Lindberg Park could be the home to the Park District of Oak Park’s first artificial turf athletic field, if suggestions from the park’s neighbors and users hold up.
That was just one of the suggestions tossed out at Wednesday night’s master plan meeting, a communal brainstorming session hosted by the park district to figure out just what should be done with Lindberg.
Lindberg, which covers almost 14 acres on Greenfield Street between Marion and Woodbine, is the park district’s single biggest park. It has several distinct areas, and is dominated by its large athletic fields, which host baseball and several sizes of soccer fields. It also has several tennis courts, as well as an offset walking loop with a native prairie garden.
The park district has methodically moved through each of its parks over the past few years, drawing up master plans for each of its facilities to guide them into the future. Lindberg is the second to last park to be planned; Stevenson at Lake Street and Humphrey, will be the last.
There was little argument amongst the meeting’s 15 or so attendees as they shared what they’d like to see in Lindberg. Many said they’d like to see a walking path that went all the way around the park, and the park district’s landscape architect for the park, Ted Wolff, suggested an outdoor shelter.
But the main focus was on the athletic fields.
Several neighbors and coaches said they wouldn’t mind an artificial field, or even lights.
“If we’re going to redo the soccer fields, let’s do it the best we possibly can,” said Oak Parker Rob Hauck. “I’d like to see it as playable as possible and as available as possible.”
Dan Jordan, the head of Oak Park AYSO, said making the fields more durable and available is in everybody’s interest.
“It’s not just about Lindberg Park, it’s about the big picture,” Jordan said. “It’s about trying to get our obese kids off the Wii and outside.”
Paul Aeschleman, head of Oak Park’s transportation commission, said he’d like to see lights at the park, as well.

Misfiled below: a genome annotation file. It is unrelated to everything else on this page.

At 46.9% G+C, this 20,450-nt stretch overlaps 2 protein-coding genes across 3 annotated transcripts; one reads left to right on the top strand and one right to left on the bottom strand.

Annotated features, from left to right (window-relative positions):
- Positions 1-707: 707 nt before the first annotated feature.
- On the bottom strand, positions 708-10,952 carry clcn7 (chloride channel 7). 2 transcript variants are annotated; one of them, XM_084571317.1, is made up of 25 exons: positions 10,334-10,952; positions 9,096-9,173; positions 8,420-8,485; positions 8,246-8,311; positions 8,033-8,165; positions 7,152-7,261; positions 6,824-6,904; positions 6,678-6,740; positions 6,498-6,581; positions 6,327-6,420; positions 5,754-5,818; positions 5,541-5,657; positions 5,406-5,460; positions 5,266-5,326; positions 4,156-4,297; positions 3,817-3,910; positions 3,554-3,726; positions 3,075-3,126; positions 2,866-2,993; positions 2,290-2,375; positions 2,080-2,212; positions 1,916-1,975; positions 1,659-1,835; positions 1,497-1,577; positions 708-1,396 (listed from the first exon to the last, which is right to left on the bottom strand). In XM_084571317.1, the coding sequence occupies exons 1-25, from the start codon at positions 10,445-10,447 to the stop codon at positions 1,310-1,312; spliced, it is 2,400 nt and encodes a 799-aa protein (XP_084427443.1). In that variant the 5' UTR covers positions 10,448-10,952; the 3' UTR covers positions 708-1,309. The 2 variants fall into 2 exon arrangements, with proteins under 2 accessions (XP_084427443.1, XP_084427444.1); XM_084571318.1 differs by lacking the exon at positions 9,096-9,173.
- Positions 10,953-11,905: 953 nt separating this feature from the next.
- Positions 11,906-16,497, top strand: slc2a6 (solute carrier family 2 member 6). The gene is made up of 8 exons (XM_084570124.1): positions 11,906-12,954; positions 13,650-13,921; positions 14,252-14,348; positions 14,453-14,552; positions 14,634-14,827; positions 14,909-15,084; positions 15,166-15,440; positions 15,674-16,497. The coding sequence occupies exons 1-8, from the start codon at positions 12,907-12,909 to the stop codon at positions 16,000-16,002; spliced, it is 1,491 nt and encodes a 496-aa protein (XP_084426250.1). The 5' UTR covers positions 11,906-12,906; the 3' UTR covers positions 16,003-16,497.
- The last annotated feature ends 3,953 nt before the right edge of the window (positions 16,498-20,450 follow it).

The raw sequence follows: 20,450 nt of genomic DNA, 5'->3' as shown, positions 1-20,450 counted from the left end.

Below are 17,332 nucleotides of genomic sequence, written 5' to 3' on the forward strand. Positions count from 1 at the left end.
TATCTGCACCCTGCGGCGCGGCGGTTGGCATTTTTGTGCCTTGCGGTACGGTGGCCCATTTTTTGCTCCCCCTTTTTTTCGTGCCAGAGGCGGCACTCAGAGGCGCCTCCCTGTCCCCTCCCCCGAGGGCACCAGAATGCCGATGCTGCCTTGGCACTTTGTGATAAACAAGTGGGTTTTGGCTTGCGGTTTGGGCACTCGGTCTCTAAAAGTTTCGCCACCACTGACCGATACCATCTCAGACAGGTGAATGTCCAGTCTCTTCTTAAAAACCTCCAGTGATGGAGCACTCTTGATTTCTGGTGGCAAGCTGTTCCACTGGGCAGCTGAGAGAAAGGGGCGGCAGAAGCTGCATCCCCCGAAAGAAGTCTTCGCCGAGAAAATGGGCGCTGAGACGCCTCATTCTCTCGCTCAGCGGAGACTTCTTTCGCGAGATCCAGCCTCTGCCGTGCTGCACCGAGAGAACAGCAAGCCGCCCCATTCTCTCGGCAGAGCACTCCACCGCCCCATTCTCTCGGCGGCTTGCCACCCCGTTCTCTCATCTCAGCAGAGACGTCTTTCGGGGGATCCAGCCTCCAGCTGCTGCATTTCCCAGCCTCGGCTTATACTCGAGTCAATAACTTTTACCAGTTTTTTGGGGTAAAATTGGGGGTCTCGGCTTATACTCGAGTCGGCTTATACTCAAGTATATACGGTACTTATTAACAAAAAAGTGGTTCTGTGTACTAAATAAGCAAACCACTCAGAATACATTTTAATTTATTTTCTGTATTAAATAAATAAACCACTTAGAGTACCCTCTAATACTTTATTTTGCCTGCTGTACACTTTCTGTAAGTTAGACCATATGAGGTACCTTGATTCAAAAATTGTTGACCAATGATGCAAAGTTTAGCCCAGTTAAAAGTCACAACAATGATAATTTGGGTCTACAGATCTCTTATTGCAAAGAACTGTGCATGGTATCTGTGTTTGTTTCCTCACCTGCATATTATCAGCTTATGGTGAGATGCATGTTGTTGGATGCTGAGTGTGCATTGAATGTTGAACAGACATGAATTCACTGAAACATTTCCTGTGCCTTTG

“Lights allow us hours and hours of extra practice time,” Aeschleman said.
Though many of the people at the meeting were athletes or coaches, there was little opposition from the park’s neighbors to the idea of turf, or lights.
With a park as big as Lindberg, the thought seemed to be that there was room for a state-of-the-art set of fields, as well as a bucolic set of walking paths and prairie gardens.
After the meeting, Mike Grandy, the park district’s head of building and grounds, said that while turf would definitely make the field more available, it wouldn’t be perfect.
“I’m aware that when you have an artificial turf field, it is not necessarily the holy grail,” he said. “It’s not a maintenance-free item; It does need to have some work done to maintain it.”
Oak Parkers will get another chance to have their say, though: The park district has a survey online where residents can provide input if they missed Wednesday night’s meeting.
The next meeting will be on Oct. 13 at Mann School, where Wolff Landscape Architecture will present several mock-ups of what the park could look like.
The final result will be a master plan that will guide the park district as it renovates each of its parks over the next several years.
The park district currently has $450,000 budgeted for improvements to Lindberg in 2013.